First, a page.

‘Facing the Mountain’ tells of heroic Japanese Americans who fought for the US

Despite discrimination and internment, Japanese Americans joined the U.S. military during World War II and fought with honor and distinction.

Penguin Random House
“Facing the Mountain: A True Story of Japanese American Heroes in World War II” by Daniel James Brown, Viking, 560 pp.

Rich storytelling and deep historical research about the Japanese American experience are the essence of Daniel James Brown’s “Facing the Mountain: A True Story of Japanese American Heroes in World War II.”

The titular heroes are actually two groups of people. The first are the men of the 442nd Regimental Combat Team – a Japanese American unit led by white officers – that saw ferocious battles in Italy, France, and Germany. The second is the 100,000-plus American men, women, and children who lived out the war crammed into “relocation centers” – concentration camps located on barren land in western states. Their only “crime” was that they were of Japanese descent.

Brown’s descriptions of life in the camps reveal harsh conditions. Deprived of homes, businesses, and even family, the incarcerated nevertheless created an environment that replicated normalcy as much as possible. They would use scrap lumber to build furniture and polish agates into small works of art. Eventually they would even construct community centers, schools, and theater stages.

Additionally, Brown relates the experiences of Nisei – second-generation Japanese Americans  – who volunteered to enlist in the armed services. At the beginning of the war, most were rejected because of their race, but as fighting in Europe and the Pacific grew worse and casualties increased, the military became desperate for recruits and eventually began to accept them. On Feb. 1, 1943, President Franklin D. Roosevelt announced the formation of the 442nd Regimental Combat Team, where many Nisei recruits served.

The book draws heavily from oral histories and documents. A large number are sourced from the nonprofit organization Densho, which works to record and share the personal stories of Japanese Americans incarcerated during World War II. (“Densho” means “to leave a legacy for future generations,” and it was started in the 1990s by Tom Ikeda, a third-generation Japanese American.)

Brown also conducted his own interviews, including one with 442nd RCT veterans Roy Fujii and Flint Yonashiro. Both men were in their 90s when they met with Brown in a restaurant in Honolulu’s McCully-Mo’ili’ili neighborhood. “Roy patiently explained how to adjust the elevation settings on a 105-milimeter howitzer,” recalls Brown. “They both talked about the terrifying sound of incoming artillery shells, about handing out candy bars to starving children in Italy, about swimming in the Mediterranean, and about picking their way through deadly minefields in Germany.”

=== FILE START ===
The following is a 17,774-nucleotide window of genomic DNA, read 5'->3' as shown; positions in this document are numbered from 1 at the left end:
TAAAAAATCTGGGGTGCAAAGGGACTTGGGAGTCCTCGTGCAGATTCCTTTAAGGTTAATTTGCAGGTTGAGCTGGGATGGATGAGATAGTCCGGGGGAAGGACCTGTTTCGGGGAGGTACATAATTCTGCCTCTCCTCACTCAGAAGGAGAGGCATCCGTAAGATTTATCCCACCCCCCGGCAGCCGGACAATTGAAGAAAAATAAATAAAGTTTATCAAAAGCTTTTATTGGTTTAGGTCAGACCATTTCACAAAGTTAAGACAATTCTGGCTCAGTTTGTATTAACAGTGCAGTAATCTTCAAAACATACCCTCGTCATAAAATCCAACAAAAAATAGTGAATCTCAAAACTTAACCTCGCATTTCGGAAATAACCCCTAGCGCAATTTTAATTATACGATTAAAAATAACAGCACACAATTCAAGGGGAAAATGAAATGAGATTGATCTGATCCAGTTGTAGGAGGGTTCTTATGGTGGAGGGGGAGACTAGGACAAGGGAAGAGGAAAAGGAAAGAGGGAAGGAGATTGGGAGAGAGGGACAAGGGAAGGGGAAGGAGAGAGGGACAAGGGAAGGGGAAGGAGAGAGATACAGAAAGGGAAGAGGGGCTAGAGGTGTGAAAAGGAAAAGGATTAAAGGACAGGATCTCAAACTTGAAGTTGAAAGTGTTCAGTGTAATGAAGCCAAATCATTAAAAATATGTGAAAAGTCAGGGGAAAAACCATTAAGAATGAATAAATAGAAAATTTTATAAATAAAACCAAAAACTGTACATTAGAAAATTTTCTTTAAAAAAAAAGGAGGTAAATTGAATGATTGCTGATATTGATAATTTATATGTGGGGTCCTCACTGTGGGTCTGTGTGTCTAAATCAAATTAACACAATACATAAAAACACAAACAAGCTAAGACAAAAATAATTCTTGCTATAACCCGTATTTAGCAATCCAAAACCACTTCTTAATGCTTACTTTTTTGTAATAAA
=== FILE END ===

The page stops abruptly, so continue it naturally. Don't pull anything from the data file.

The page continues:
One of the most heroic achievements of the 442nd RCT was its rescue of the “Lost Battalion” – the 141st Infantry Regiment composed of former Texas National Guard members that had been surrounded by German forces in the Vosges Mountains in eastern France. Overcoming devastating enemy firepower, two companies  – K and I  – of the 442nd RCT broke through the German line of defense, liberating what remained of the battalion. One of the rescued Texans, Private Walter Yattaw, told an AP reporter that “It really was ironical that we were so glad to see the Japanese, but boy, they are real Americans.” 

But this bravery came at a tremendous cost. “By the time they were finally relieved,” notes Brown, “K Company’s roughly 180 men had been reduced to 17 riflemen still alive and able to fight. I Company had been reduced from approximately the same strength to only 4 riflemen and a handful of machine gunners.”

Not all Japanese American soldiers were in Europe during the war. The Military Intelligence Service Language School began sending trained linguists to the Pacific battlefields as translators and interpreters. They faced extreme danger because they were at risk from both enemy and friendly fire. On the home front, the 1399th Engineer Construction Battalion built vital military defense installations on the island of Oahu. By 1943, Nisei women were eligible for the Women’s Army Corps (WAC) serving as military nurses and doctors and MIS linguists. Interned women in the U.S. concentration camps also wove camouflage nets, some of which found their way to Italy for use by the 100th Infantry Battalion – a unit composed largely of members of the Hawai’i Army National Guard, in which some Nisei soldiers served. 

The 442nd Regimental Combat Team was the most decorated unit, relative to its size and length of service, in the history of the U.S. Military. In total, about 18,000 men served; together, they earned more than 4,000 Purple Hearts, 21 Medals of Honor, and 29 Distinguished Service Crosses. 

Veterans returning from the war used the G.I. bill to attend college and postgraduate schools. Some became lawyers, doctors, dentists, and other professionals serving the same communities that had once rejected them. A few held high political offices, including Sen. Daniel Inouye, Sen. Spark Matsunaga, and Hawaii governor George Ariyoshi. “None of that, though, had much effect on the stark realities that most of the Nisei vets experienced when they got home,” writes Brown. “At the end of the day they were still ‘Japs’ to the vast majority of their countrymen.”

Although the book graphically describes the horrors of battle, it spotlights stories of heroism and endurance. It also commemorates Japanese Americans who “decided they had no choice but to do what their sense of honor and loyalty told them was right” as they confronted and conquered “the mountain of troubles that lay suddenly in their paths.”

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